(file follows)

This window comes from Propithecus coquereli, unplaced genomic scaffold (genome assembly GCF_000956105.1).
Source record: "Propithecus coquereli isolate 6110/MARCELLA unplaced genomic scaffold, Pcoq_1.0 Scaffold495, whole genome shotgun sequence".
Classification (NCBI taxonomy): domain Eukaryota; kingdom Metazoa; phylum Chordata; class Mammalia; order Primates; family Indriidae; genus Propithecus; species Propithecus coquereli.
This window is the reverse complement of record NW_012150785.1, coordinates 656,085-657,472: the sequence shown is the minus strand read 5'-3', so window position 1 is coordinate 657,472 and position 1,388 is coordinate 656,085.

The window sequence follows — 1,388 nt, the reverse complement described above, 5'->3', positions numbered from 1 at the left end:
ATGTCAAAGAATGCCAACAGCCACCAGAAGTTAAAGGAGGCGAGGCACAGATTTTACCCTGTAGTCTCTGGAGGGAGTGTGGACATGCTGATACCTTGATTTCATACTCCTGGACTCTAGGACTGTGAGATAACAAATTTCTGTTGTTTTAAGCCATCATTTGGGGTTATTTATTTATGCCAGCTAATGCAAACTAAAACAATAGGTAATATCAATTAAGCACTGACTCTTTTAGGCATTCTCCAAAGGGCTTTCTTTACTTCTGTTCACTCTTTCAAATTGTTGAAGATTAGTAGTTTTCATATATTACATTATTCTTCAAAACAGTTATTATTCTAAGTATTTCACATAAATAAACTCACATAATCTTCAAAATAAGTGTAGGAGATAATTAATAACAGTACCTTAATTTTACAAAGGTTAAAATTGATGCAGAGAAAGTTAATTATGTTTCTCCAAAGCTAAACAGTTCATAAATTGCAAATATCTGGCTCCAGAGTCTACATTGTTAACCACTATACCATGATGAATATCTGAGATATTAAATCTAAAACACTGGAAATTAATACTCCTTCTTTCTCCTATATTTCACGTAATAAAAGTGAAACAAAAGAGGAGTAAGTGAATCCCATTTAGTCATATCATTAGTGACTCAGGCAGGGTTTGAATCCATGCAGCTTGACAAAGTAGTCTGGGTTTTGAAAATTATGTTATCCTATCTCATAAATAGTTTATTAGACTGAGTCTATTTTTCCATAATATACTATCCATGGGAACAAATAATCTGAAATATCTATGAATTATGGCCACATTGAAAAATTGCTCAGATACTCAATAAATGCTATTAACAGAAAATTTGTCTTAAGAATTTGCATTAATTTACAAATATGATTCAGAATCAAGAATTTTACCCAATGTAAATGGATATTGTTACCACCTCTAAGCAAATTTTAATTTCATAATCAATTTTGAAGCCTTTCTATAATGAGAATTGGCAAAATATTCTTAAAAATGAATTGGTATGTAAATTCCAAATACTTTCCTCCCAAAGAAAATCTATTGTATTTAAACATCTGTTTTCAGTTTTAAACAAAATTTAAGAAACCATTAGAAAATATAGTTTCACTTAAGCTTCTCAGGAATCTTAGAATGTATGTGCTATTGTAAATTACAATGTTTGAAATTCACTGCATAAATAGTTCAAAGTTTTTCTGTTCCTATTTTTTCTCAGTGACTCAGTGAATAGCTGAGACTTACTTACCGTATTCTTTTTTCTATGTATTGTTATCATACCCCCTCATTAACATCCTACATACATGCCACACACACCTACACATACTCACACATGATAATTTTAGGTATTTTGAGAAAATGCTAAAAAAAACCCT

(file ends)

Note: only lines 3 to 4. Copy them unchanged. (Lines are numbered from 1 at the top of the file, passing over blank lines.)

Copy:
Classification (NCBI taxonomy): domain Eukaryota; kingdom Metazoa; phylum Chordata; class Mammalia; order Primates; family Indriidae; genus Propithecus; species Propithecus coquereli.
This window is the reverse complement of record NW_012150785.1, coordinates 656,085-657,472: the sequence shown is the minus strand read 5'-3', so window position 1 is coordinate 657,472 and position 1,388 is coordinate 656,085.